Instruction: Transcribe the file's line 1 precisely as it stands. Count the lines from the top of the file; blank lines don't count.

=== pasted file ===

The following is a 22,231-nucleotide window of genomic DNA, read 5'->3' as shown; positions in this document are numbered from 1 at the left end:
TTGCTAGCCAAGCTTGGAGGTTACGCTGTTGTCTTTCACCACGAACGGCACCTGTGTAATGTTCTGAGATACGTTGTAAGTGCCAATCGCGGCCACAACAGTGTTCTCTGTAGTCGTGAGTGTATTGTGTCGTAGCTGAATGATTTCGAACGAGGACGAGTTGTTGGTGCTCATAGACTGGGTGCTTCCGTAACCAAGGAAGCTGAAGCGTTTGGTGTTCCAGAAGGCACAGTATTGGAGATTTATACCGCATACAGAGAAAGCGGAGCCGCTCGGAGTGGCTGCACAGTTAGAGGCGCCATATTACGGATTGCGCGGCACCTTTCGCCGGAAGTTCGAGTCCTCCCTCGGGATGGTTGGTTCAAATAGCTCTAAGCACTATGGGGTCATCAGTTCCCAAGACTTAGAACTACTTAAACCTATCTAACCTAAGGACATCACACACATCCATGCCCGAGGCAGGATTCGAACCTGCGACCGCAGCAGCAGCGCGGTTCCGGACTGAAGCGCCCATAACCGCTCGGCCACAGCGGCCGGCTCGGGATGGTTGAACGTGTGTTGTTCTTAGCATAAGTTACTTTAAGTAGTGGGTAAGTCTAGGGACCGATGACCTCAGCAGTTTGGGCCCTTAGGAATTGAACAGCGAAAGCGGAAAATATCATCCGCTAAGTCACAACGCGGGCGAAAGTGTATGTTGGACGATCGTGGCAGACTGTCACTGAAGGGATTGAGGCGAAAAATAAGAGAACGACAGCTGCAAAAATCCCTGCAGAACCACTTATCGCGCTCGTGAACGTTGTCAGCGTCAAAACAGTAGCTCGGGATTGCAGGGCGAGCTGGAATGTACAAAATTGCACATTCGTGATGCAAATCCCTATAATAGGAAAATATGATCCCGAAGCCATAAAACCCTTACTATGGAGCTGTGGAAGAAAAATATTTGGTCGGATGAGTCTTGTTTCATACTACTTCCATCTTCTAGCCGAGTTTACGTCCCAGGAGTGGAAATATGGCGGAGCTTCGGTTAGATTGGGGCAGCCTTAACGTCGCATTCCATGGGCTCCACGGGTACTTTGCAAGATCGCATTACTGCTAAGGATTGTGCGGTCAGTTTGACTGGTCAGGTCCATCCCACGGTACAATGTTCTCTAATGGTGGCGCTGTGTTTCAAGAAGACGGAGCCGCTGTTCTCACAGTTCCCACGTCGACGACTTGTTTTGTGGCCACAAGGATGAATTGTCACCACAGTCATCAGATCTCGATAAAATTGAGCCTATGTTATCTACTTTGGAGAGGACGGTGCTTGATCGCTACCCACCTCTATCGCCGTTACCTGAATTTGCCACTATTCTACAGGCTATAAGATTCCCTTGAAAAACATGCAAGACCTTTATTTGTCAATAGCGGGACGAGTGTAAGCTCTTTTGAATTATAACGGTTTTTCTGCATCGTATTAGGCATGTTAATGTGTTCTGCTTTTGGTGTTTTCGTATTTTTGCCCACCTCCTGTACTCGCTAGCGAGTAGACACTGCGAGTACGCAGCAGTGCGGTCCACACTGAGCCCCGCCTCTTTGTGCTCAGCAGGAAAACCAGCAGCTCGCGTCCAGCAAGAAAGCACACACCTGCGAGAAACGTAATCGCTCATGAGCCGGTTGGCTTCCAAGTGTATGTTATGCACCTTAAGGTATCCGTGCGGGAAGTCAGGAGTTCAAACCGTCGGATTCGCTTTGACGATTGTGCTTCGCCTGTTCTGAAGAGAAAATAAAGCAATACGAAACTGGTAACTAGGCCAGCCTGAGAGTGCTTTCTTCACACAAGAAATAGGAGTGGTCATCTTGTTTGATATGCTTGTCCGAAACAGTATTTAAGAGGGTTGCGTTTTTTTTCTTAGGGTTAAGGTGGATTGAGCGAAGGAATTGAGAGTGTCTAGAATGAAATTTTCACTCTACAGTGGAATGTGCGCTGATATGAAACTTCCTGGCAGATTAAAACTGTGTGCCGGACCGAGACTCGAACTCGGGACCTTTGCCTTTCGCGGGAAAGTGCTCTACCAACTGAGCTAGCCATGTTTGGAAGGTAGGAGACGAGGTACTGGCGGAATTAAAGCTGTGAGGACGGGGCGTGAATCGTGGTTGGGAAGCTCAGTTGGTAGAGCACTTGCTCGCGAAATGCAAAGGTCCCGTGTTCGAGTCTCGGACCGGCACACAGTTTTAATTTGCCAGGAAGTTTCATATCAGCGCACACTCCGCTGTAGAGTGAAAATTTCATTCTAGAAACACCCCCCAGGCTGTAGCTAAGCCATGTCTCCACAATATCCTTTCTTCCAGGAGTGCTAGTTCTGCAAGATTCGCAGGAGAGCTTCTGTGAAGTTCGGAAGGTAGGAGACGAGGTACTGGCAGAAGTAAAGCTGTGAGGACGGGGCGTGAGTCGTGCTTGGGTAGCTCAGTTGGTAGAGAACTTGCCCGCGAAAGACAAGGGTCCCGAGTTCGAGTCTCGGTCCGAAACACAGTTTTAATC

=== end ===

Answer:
The following is a 22,231-nucleotide window of genomic DNA, read 5'->3' as shown; positions in this document are numbered from 1 at the left end: